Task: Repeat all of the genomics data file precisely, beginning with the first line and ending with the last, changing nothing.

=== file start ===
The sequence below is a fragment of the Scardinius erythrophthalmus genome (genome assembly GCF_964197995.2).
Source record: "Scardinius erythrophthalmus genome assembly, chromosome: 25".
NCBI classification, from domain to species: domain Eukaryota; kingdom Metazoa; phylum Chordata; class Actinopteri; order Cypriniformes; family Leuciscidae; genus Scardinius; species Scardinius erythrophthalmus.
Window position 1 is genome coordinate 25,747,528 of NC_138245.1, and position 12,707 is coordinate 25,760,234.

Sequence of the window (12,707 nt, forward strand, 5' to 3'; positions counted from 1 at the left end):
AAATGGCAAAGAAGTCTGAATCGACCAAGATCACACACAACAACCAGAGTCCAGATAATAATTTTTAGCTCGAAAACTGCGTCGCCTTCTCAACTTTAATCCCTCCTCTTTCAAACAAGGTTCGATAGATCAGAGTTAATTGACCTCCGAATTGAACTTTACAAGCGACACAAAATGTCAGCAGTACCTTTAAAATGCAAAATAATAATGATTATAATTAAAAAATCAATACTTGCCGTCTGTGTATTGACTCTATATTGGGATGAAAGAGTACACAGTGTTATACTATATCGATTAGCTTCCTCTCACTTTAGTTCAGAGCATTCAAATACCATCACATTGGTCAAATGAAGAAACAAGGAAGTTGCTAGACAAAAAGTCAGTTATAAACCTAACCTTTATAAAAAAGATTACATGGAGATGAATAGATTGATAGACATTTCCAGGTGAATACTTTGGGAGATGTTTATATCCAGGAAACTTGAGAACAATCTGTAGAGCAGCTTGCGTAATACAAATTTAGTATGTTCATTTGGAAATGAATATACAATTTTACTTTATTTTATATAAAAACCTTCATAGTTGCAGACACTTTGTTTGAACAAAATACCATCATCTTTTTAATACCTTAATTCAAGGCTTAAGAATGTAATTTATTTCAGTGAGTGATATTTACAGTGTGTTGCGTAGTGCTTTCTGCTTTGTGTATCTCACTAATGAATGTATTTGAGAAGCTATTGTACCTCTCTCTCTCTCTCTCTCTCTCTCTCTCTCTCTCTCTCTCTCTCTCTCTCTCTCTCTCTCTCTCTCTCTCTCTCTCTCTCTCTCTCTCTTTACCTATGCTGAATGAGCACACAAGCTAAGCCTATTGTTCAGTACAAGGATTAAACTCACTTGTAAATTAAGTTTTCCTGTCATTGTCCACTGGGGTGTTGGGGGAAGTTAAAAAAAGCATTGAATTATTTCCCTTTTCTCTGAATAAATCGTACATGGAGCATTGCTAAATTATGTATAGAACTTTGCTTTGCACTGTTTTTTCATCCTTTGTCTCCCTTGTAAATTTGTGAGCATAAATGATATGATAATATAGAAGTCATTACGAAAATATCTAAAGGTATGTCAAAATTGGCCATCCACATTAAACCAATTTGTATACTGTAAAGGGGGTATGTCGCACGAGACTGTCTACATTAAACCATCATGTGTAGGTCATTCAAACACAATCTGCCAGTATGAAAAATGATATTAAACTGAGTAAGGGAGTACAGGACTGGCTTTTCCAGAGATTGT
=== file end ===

The sequence below is a fragment of the Scardinius erythrophthalmus genome (genome assembly GCF_964197995.2).
Source record: "Scardinius erythrophthalmus genome assembly, chromosome: 25".
NCBI classification, from domain to species: domain Eukaryota; kingdom Metazoa; phylum Chordata; class Actinopteri; order Cypriniformes; family Leuciscidae; genus Scardinius; species Scardinius erythrophthalmus.
Window position 1 is genome coordinate 25,747,528 of NC_138245.1, and position 12,707 is coordinate 25,760,234.

Sequence of the window (12,707 nt, forward strand, 5' to 3'; positions counted from 1 at the left end):
AAATGGCAAAGAAGTCTGAATCGACCAAGATCACACACAACAACCAGAGTCCAGATAATAATTTTTAGCTCGAAAACTGCGTCGCCTTCTCAACTTTAATCCCTCCTCTTTCAAACAAGGTTCGATAGATCAGAGTTAATTGACCTCCGAATTGAACTTTACAAGCGACACAAAATGTCAGCAGTACCTTTAAAATGCAAAATAATAATGATTATAATTAAAAAATCAATACTTGCCGTCTGTGTATTGACTCTATATTGGGATGAAAGAGTACACAGTGTTATACTATATCGATTAGCTTCCTCTCACTTTAGTTCAGAGCATTCAAATACCATCACATTGGTCAAATGAAGAAACAAGGAAGTTGCTAGACAAAAAGTCAGTTATAAACCTAACCTTTATAAAAAAGATTACATGGAGATGAATAGATTGATAGACATTTCCAGGTGAATACTTTGGGAGATGTTTATATCCAGGAAACTTGAGAACAATCTGTAGAGCAGCTTGCGTAATACAAATTTAGTATGTTCATTTGGAAATGAATATACAATTTTACTTTATTTTATATAAAAACCTTCATAGTTGCAGACACTTTGTTTGAACAAAATACCATCATCTTTTTAATACCTTAATTCAAGGCTTAAGAATGTAATTTATTTCAGTGAGTGATATTTACAGTGTGTTGCGTAGTGCTTTCTGCTTTGTGTATCTCACTAATGAATGTATTTGAGAAGCTATTGTACCTCTCTCTCTCTCTCTCTCTCTCTCTCTCTCTCTCTCTCTCTCTCTCTCTCTCTCTCTCTCTCTCTCTCTCTCTCTCTCTCTCTCTCTCTTTACCTATGCTGAATGAGCACACAAGCTAAGCCTATTGTTCAGTACAAGGATTAAACTCACTTGTAAATTAAGTTTTCCTGTCATTGTCCACTGGGGTGTTGGGGGAAGTTAAAAAAAGCATTGAATTATTTCCCTTTTCTCTGAATAAATCGTACATGGAGCATTGCTAAATTATGTATAGAACTTTGCTTTGCACTGTTTTTTCATCCTTTGTCTCCCTTGTAAATTTGTGAGCATAAATGATATGATAATATAGAAGTCATTACGAAAATATCTAAAGGTATGTCAAAATTGGCCATCCACATTAAACCAATTTGTATACTGTAAAGGGGGTATGTCGCACGAGACTGTCTACATTAAACCATCATGTGTAGGTCATTCAAACACAATCTGCCAGTATGAAAAATGATATTAAACTGAGTAAGGGAGTACAGGACTGGCTTTTCCAGAGATTGT